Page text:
Tapping Into California's Virtual River
Posted May 30, 2008
California is at a turning point in its efforts to meet its water supply needs. For a century and a half, the traditional approach was to search out new rivers to dam or pump from. The problem is that the Golden State is fresh out of rivers. As this op-ed in the San Diego Union Tribune indicates, California has one last river to tap into. But this is a virtual river, composed of the enormous potential supplies from efficiency, reuse, groundwater clean-up and stormwater management.
The familiar narrative in California's "water wars" is one of environmentalists and urban water agencies fighting over massive water projects. What makes the virtual river so interesting is that environmentalists and urban water agencies alike agree this is where we will get our "new" water in the future. This common ground was demonstrated just two days ago, when the California State Assembly passed an NRDC-sponsored water conservation bill, AB 2175, which would reduce California's per capita water use by 20 percent.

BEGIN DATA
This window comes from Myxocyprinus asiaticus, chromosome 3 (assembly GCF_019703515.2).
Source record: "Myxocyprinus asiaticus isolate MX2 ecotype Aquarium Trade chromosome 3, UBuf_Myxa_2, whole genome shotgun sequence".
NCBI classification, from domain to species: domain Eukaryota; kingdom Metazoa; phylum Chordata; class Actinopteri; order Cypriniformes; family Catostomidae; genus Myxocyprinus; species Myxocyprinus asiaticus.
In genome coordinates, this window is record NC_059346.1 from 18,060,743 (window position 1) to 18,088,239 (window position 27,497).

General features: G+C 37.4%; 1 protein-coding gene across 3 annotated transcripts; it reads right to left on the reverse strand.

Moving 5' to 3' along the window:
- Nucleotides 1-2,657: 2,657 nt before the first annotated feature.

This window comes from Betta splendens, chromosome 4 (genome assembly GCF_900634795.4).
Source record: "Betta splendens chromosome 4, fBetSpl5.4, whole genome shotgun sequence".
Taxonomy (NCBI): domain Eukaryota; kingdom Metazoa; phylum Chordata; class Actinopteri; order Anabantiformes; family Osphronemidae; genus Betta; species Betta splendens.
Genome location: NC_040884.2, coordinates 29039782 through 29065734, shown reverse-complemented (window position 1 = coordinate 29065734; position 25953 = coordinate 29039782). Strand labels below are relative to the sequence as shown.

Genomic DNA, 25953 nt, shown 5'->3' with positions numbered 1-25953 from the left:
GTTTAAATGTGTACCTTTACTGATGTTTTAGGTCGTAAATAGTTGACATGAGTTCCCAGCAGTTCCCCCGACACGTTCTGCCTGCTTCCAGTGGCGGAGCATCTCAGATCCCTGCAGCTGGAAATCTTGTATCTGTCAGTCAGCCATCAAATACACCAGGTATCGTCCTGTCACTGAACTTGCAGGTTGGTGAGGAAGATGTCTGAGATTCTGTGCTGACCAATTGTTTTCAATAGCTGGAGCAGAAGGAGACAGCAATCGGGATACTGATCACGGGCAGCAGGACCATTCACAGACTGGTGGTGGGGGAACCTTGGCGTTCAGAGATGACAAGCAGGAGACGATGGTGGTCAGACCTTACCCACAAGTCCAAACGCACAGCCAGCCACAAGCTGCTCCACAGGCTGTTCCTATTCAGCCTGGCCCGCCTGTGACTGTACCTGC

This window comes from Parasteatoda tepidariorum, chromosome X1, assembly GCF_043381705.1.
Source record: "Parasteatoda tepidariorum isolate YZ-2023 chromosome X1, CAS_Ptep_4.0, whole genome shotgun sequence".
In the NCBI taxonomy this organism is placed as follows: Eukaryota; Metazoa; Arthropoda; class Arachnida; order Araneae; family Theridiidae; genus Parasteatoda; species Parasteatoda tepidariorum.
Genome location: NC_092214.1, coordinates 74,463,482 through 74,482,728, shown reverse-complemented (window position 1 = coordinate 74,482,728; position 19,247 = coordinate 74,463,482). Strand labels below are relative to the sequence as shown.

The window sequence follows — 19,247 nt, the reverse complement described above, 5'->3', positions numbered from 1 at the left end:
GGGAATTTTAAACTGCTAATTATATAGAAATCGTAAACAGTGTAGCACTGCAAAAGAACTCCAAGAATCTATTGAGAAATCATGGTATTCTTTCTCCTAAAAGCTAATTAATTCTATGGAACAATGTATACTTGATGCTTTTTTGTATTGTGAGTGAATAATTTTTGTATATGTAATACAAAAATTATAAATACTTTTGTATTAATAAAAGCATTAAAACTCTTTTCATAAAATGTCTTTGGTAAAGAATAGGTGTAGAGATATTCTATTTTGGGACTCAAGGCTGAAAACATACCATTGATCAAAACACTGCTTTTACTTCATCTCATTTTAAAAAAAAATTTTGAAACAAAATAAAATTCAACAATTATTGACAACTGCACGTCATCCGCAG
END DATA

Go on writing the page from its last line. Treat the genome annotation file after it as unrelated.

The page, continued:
The State of California's official water plan shows this same potential. The graphic below shows the combined total of the State Water Plan's estimates of the potential yield of water conservation, water recycling and groundwater management, along with NRDC's estimate of the potential of stormwater management in just three Southern California counties. This total is greater than the Bay-Delta, greater than the Colorado River, and vastly greater than the potential yield of multi-billion dollar new dam proposals.
We're convinced that these solutions, which make so much environmental, economic -- and common -- sense, will win the day in California and in the growing number of places in the nation and around the world that are experiencing water shortages. They may not be as dramatic as an old-fashioned water fight. They just work.